Icom’s new IC-9700 can receive two bands at the same time. In DV mode, it can decode two digital signals at the same time, something even the IC-5100 cannot do. Since it has a stereo USB audio interface build in, it’s logical to expect the IC-9700 to output main and sub band audio at the same time over USB as well.

Some sources on the Internet mention that only main band audio is output via USB. Given all the “at the same time” features of the IC-9700, I resisted to believe this to be true. So … let’s check the schematics first.

Not only in the block diagram, but also in the schematic, it can be seen that main audio (UAFA) is connected to V-IN-Left and sub audio (UAFB) is connected to V-IN-Right of the USB audio codec.

Next step, is to check Windows sound settings. You can type Win-R (run) and enter mmsys.cpl to open the sound settings applet without searching through (1.0E+6) setting screens first. Now select the Recording tab, my IC-9700 is labelled as 3- USB Audio CODEC. Note that Windows 10 assumes this to be a Microphone…

Next select your device to show the device properties, then click on the Listen tab and check the Listen to this device box to route incoming audio to your computer’s Playback device. Now IC-9700 audio should come through your computer’s speakers.

Finally, select the Advanced tab and and verify the Default Format. Since Microsoft assumes this device to be a Microphone, this defaults to 1 channel, 16 bit, 44100 Hz (CD Quality) ….

After changing this setting to 2 channel, 16 bit, 44100 Hz (CD Quality), main band audio of my IC-9700 comes out of the left computer speaker and sub band audio out of the right one. This also works in satellite mode, where the downlink is on the main band. I love “at the same time” …


  1. Frank – excellent information. I had stupidly believed that the audio stream was only one channel. I read it on the Internet and I believed it – bad idea. I even set up an analogue line from the back audio jack for a second decoder. Then I was sent a link to your site and .. “D-oh”.
    Thank you (and also for the IC-7300 sample rate info – very clearly written).

    1. Author

      Hi Jim,
      Glad to help. Have fun with your IC-9700.
      73 Frank

  2. Frank,

    Thanks for posting this information. I’d been looking for a way to record my audio on the computer during satellite passes and previously was only getting half the conversation. With this tweak, I now get both sides of the conversation when I record in stereo mode!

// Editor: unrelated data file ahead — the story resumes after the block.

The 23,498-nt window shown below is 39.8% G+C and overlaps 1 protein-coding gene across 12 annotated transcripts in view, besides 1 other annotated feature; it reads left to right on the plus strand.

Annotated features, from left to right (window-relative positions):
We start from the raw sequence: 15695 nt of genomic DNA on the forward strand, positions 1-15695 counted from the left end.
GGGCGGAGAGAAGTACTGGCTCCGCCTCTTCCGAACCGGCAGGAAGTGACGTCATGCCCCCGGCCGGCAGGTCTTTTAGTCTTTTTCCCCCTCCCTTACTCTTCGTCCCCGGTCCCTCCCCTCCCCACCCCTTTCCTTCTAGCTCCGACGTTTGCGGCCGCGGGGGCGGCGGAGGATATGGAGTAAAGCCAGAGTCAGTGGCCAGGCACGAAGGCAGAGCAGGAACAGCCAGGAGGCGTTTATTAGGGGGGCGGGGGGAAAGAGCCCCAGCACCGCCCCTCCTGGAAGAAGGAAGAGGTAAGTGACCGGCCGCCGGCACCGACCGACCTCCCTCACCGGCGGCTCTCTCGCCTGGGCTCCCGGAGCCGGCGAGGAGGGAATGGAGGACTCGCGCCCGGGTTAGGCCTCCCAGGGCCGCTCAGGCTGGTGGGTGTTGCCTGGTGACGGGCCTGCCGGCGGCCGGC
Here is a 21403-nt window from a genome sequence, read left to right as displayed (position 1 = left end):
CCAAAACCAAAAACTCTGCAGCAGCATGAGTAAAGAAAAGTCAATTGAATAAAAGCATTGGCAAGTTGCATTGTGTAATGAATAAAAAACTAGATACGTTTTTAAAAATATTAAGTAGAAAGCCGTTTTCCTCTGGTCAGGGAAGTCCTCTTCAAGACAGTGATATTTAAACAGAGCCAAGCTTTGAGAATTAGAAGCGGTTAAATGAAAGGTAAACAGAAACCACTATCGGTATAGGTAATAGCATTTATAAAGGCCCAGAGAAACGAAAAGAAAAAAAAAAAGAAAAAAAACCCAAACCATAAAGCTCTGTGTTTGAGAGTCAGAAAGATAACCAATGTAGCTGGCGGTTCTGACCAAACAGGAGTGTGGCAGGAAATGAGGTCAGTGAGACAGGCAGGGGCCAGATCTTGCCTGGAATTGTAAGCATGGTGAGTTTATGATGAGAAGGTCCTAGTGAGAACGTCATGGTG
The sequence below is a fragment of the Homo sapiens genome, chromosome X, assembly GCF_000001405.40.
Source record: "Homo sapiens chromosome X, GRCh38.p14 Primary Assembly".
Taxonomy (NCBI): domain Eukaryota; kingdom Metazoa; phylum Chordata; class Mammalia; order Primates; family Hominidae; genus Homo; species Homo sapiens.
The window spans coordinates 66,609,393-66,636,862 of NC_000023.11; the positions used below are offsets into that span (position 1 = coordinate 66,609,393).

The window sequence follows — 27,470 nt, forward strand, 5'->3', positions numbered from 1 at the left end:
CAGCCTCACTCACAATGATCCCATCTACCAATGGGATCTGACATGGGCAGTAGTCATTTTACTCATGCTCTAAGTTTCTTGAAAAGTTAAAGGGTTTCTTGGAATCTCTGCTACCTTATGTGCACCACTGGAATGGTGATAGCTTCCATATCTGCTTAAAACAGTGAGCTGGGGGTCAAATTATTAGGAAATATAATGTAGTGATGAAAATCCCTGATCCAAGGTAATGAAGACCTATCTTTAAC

3. Many, many thanks for this tip. I want to set up my 9700 on a rempote location for VHF contest and that help me very much.
    I’ve also tryed to share the virtual com port with other softwares, but at the moment does’nt work.

    1. Author

      Hi Amadeu,

      COM port sharing on OS level often gives problems. With the IC-9700, you have:
      USB A – Can be configured for CI-V
      USB B – Does NOT support CI-V
      Remote (mono jack) connector: Does CI-V with external interface
      Data (stereo jack) connector: Can be configured for CI-V with external interface

      So many options to use…
      Best 73,

  4. Hi Amadeu – thanks for this info, very helpful! Noticed that in this post you selected 2 channel, 16 bit, 44100 Hz (CD Quality) as the audio format, but in your ‘Renaming USB audio devices on Mac’ post [I use a Mac] I see the audio devices are set to 2 channel, 16 bit, 48000 Hz (DVD Quality)

    Which is the correct setting for the IC-9700 when using with a Mac to get the best native (not sample-converted) input – is it 48KHz?

    Best 73,

    1. Author

      Hi Mark,

      The sample rate that you set on the Icom audio device in either Windows or Mac configures the USB Audio Codec chip inside the IC-9700/IC-7300. This chip gets analog audio from the D/A converter inside the radio that’s connected to the FPGA/DSP. So there’s no digital sample rate conversion.

      Best 73,

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